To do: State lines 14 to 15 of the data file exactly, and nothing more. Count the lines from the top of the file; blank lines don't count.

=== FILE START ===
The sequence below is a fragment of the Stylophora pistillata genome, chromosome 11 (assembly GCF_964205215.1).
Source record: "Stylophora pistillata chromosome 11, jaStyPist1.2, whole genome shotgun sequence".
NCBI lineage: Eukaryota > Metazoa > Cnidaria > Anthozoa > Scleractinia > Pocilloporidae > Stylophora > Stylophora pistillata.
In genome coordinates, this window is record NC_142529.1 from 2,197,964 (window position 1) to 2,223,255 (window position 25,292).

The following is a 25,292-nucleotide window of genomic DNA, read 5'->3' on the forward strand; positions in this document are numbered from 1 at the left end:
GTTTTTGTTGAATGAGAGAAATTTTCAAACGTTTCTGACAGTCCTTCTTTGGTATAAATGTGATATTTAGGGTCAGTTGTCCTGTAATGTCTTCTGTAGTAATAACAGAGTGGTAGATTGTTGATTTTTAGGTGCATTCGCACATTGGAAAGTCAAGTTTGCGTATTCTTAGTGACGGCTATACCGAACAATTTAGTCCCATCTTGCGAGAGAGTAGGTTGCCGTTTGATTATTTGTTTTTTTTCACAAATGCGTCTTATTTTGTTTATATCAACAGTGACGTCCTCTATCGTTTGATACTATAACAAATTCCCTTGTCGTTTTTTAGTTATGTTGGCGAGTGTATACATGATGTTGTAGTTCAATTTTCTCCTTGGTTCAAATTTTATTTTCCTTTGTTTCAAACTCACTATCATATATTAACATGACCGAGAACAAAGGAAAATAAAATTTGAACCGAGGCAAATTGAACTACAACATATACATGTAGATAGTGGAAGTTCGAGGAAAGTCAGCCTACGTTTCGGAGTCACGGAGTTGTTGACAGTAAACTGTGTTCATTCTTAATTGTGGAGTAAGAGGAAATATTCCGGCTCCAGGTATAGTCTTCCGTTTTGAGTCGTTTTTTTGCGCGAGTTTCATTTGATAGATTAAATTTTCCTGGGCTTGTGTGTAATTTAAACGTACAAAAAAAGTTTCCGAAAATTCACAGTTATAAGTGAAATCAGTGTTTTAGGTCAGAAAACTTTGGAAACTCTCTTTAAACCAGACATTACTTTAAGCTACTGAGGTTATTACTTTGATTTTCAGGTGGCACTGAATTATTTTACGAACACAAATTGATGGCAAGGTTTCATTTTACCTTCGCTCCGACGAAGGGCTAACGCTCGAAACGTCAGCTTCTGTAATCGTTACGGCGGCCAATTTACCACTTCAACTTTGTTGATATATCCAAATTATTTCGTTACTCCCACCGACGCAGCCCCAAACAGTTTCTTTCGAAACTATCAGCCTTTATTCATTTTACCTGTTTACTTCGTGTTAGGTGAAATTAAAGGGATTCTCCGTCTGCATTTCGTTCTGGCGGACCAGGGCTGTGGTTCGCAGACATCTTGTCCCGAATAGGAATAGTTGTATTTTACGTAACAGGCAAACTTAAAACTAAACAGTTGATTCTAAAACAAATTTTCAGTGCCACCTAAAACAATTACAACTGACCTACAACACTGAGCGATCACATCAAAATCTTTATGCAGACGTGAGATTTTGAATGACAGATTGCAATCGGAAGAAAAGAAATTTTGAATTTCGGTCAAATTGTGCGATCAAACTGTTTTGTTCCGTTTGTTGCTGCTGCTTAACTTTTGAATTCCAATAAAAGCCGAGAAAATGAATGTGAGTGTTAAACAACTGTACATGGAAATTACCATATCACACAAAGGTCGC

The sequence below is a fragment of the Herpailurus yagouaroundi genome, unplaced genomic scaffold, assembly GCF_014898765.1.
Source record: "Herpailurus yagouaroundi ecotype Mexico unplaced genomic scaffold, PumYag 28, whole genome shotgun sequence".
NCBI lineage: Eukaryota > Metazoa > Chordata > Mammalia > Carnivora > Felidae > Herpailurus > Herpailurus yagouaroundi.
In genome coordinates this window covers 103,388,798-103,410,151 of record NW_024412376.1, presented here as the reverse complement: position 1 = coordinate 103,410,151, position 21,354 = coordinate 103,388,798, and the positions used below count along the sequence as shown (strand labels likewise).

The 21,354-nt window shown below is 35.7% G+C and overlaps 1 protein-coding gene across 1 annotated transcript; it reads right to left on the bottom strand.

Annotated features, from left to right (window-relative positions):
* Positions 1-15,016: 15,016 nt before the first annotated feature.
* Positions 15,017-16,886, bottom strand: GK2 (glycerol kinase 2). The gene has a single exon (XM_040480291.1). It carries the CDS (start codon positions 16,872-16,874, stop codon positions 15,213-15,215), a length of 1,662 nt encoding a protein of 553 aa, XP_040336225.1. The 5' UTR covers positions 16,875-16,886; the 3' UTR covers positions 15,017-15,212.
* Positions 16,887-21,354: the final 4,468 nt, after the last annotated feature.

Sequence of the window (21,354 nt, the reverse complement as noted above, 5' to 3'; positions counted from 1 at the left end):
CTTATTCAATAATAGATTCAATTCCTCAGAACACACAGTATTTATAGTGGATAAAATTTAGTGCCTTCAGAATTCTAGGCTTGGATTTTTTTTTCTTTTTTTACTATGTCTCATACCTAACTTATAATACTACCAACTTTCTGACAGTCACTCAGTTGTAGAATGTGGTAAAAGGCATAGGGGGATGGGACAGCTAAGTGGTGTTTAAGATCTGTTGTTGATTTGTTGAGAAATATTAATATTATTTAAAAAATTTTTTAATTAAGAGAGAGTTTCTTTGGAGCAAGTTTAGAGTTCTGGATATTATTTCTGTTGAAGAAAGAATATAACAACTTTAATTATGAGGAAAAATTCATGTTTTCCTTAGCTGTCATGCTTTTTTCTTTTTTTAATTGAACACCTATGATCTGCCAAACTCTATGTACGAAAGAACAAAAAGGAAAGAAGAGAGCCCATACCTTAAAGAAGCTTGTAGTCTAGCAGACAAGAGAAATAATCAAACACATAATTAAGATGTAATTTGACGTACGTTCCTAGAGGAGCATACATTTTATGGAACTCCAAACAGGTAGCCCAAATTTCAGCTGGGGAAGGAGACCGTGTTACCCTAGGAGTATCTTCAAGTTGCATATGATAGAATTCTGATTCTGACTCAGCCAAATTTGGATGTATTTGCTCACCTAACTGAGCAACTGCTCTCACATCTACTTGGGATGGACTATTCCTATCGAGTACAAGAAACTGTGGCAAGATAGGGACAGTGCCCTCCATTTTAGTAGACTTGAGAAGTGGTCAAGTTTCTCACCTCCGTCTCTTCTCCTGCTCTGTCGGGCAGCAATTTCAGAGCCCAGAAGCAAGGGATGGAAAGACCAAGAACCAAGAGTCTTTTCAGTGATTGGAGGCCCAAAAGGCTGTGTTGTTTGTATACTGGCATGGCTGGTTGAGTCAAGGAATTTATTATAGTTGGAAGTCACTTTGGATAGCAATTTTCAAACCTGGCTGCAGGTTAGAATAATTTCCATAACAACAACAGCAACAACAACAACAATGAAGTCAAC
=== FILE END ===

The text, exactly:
* Positions 15,017-16,886, bottom strand: GK2 (glycerol kinase 2). The gene has a single exon (XM_040480291.1). It carries the CDS (start codon positions 16,872-16,874, stop codon positions 15,213-15,215), a length of 1,662 nt encoding a protein of 553 aa, XP_040336225.1. The 5' UTR covers positions 16,875-16,886; the 3' UTR covers positions 15,017-15,212.
* Positions 16,887-21,354: the final 4,468 nt, after the last annotated feature.